October 25, 2007

Case Western Reserve University law professors say "health courts" offer big financial burdens and loss of patient rights

Ill-conceived, bureaucratic proposal is "bad public policy," they say

Maxwell Mehlman and Dale Nance

A groundbreaking new report, prepared by Case Western Reserve University professors Maxwell Mehlman and Dale Nance, criticizes recent proposals for the creation of special "health courts" for the adjudication of medical malpractice claims.

According to Mehlman and Nance, proposals to create such health courts are the latest in a series of attempts to eliminate or drastically reduce the rights of injured patients. The proposals are based on unfounded claims that the existing medical malpractice litigation system is broken and spinning out of control, when in fact that system is quite stable and works remarkably well.

The new report, "Medical Injustice: The Case Against Health Courts," prepared under a grant from the American Association for Justice Robert L. Habush Endowment, finds that health courts would require the creation of new and costly bureaucracies that would be biased against patients at every level.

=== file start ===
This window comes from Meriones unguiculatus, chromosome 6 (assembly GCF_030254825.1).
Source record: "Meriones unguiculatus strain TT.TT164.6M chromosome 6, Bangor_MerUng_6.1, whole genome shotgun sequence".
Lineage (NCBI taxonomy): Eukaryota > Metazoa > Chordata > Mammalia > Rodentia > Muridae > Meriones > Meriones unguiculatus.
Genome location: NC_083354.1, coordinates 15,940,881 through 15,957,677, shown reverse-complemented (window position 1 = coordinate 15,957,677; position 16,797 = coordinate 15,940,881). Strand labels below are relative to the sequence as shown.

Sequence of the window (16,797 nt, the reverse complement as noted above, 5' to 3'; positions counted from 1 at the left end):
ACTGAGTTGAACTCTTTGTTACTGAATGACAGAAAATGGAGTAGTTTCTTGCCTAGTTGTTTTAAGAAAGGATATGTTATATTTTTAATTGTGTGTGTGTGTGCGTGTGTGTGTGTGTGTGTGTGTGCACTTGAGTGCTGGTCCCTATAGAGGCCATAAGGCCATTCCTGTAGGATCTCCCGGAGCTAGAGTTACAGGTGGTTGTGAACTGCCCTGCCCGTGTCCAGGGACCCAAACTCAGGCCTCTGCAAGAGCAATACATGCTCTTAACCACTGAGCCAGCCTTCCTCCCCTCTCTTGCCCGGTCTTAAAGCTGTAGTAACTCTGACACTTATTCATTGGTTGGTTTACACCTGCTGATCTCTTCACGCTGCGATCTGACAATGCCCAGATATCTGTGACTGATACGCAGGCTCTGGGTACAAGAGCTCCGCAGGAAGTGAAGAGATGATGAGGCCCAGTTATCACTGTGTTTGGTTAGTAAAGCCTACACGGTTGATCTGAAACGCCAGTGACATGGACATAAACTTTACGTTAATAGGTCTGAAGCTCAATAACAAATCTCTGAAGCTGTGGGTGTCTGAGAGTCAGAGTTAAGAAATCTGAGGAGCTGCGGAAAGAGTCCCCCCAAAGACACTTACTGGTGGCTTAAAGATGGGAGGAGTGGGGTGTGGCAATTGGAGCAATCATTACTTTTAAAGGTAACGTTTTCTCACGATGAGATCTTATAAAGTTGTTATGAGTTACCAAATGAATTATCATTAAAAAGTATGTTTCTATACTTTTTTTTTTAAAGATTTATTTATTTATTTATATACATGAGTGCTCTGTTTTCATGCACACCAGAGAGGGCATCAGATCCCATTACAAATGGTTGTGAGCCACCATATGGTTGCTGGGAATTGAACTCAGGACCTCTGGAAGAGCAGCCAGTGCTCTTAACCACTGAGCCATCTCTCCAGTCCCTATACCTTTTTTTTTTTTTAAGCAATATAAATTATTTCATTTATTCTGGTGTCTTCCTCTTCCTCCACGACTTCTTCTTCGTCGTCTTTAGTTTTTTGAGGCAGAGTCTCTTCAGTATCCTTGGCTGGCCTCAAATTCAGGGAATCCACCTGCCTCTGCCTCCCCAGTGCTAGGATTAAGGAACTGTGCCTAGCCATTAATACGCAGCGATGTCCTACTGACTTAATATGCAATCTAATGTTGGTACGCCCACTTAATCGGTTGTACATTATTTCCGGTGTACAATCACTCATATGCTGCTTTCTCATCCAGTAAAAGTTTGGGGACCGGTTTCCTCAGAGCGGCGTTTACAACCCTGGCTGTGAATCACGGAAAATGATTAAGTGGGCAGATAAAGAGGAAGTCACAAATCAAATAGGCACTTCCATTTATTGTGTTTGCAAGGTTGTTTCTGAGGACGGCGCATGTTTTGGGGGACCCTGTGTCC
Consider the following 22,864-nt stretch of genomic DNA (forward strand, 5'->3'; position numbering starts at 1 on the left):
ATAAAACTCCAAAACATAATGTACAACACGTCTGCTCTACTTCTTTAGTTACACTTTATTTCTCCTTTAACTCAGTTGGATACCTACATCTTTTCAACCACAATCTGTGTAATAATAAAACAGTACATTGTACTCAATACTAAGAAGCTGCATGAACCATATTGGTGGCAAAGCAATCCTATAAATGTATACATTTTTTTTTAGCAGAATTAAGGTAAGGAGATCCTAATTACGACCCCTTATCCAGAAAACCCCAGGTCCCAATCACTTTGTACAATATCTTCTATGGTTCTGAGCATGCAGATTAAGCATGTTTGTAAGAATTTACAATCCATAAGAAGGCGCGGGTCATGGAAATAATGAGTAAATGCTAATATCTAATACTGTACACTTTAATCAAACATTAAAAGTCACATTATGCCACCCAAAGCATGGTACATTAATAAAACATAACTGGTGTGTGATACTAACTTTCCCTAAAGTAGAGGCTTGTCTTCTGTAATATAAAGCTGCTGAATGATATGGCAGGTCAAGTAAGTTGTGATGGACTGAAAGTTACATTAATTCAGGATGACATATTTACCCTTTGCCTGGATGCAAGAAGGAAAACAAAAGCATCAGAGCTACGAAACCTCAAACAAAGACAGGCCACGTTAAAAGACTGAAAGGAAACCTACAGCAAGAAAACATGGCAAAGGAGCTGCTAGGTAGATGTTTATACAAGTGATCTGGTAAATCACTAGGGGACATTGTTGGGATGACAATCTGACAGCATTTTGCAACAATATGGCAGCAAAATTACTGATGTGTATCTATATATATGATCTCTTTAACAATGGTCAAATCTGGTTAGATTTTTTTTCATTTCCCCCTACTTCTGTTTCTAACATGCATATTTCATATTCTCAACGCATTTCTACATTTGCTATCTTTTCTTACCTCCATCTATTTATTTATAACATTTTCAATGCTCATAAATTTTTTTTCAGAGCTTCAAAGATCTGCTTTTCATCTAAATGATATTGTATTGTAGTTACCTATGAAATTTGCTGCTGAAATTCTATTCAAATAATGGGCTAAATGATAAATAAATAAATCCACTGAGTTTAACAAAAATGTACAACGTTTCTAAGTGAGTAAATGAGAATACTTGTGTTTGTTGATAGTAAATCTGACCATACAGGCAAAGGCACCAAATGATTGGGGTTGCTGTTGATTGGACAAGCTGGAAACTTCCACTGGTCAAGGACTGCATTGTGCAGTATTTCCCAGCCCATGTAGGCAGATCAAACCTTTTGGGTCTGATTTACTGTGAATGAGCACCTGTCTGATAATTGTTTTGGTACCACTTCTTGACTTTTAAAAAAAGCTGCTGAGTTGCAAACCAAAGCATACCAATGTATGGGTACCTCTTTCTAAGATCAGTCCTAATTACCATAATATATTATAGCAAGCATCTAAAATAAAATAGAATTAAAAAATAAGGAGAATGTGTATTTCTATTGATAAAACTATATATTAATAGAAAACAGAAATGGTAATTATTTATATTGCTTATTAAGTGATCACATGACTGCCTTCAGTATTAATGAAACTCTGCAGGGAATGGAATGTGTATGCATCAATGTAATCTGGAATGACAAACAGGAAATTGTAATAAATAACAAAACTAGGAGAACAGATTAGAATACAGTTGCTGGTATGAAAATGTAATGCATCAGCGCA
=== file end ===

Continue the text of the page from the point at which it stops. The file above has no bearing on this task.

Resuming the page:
In the report, Mehlman, the Arthur E. Petersilge Professor of Law and director of the Law-Medicine Center at the School of Law and professor of bioethics at the School of Medicine, and Nance, professor of law, find many critical flaws in the health courts concept, including:

  • Injured patients would be forced into the new health court bureaucracies.
  • Many valid claims would be arbitrarily limited or barred altogether.
  • Patients who did recover would be severely under-compensated.
  • Wrongdoers would not be held accountable, and the deterrent effect of the civil justice system would be reduced.
  • Health courts, even if they worked as proponents suggest, would not be affordable without substantial increases in doctors' malpractice premiums or shifts of costs onto taxpayers and the employers and employees who pay for health care insurance.

The authors conclude that the health courts concept is misguided and encourage proponents to abandon it as "bad public policy."

Read the full Executive Summary.

For more information contact Laura M. Massie, 216.368.4442.

Posted by: Heidi Cool, October 25, 2007 09:41 AM | News Topics: Faculty, HeadlinesMain, Healthcare, Provost Initiatives, Public Policy/Politics, Research, School of Law

Case Western Reserve University is committed to the free exchange of ideas, reasoned debate and intellectual dialogue. Speakers and scholars with a diversity of opinions and perspectives are invited to the campus to provide the community with important points of view, some of which may be deemed controversial. The views and opinions of those invited to speak on the campus do not necessarily reflect the views of the university administration or any other segment of the university community.